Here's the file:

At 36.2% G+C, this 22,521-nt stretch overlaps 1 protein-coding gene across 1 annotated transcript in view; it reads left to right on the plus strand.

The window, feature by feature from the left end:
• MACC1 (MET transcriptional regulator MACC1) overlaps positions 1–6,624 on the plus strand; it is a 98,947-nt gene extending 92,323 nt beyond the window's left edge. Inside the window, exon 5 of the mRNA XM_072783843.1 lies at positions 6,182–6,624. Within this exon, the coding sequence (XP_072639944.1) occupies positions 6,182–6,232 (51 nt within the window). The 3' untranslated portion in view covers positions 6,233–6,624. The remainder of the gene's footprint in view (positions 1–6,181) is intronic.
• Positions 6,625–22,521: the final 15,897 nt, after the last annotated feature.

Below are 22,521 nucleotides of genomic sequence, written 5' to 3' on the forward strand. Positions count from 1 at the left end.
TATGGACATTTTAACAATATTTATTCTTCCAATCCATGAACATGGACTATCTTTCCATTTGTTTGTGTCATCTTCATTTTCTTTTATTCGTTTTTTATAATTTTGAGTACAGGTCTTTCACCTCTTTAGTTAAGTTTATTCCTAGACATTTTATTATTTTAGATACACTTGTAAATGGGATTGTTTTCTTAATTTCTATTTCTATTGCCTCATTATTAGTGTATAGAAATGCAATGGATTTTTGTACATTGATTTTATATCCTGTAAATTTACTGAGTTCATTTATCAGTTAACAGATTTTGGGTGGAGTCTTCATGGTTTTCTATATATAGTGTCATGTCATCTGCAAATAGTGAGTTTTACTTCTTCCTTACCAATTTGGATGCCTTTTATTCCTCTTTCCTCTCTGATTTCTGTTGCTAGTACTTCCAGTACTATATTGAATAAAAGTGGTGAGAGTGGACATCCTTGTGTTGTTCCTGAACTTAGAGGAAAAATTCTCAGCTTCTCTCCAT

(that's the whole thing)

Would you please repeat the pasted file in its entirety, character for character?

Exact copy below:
At 36.2% G+C, this 22,521-nt stretch overlaps 1 protein-coding gene across 1 annotated transcript in view; it reads left to right on the plus strand.

The window, feature by feature from the left end:
• MACC1 (MET transcriptional regulator MACC1) overlaps positions 1–6,624 on the plus strand; it is a 98,947-nt gene extending 92,323 nt beyond the window's left edge. Inside the window, exon 5 of the mRNA XM_072783843.1 lies at positions 6,182–6,624. Within this exon, the coding sequence (XP_072639944.1) occupies positions 6,182–6,232 (51 nt within the window). The 3' untranslated portion in view covers positions 6,233–6,624. The remainder of the gene's footprint in view (positions 1–6,181) is intronic.
• Positions 6,625–22,521: the final 15,897 nt, after the last annotated feature.

Below are 22,521 nucleotides of genomic sequence, written 5' to 3' on the forward strand. Positions count from 1 at the left end.
TATGGACATTTTAACAATATTTATTCTTCCAATCCATGAACATGGACTATCTTTCCATTTGTTTGTGTCATCTTCATTTTCTTTTATTCGTTTTTTATAATTTTGAGTACAGGTCTTTCACCTCTTTAGTTAAGTTTATTCCTAGACATTTTATTATTTTAGATACACTTGTAAATGGGATTGTTTTCTTAATTTCTATTTCTATTGCCTCATTATTAGTGTATAGAAATGCAATGGATTTTTGTACATTGATTTTATATCCTGTAAATTTACTGAGTTCATTTATCAGTTAACAGATTTTGGGTGGAGTCTTCATGGTTTTCTATATATAGTGTCATGTCATCTGCAAATAGTGAGTTTTACTTCTTCCTTACCAATTTGGATGCCTTTTATTCCTCTTTCCTCTCTGATTTCTGTTGCTAGTACTTCCAGTACTATATTGAATAAAAGTGGTGAGAGTGGACATCCTTGTGTTGTTCCTGAACTTAGAGGAAAAATTCTCAGCTTCTCTCCAT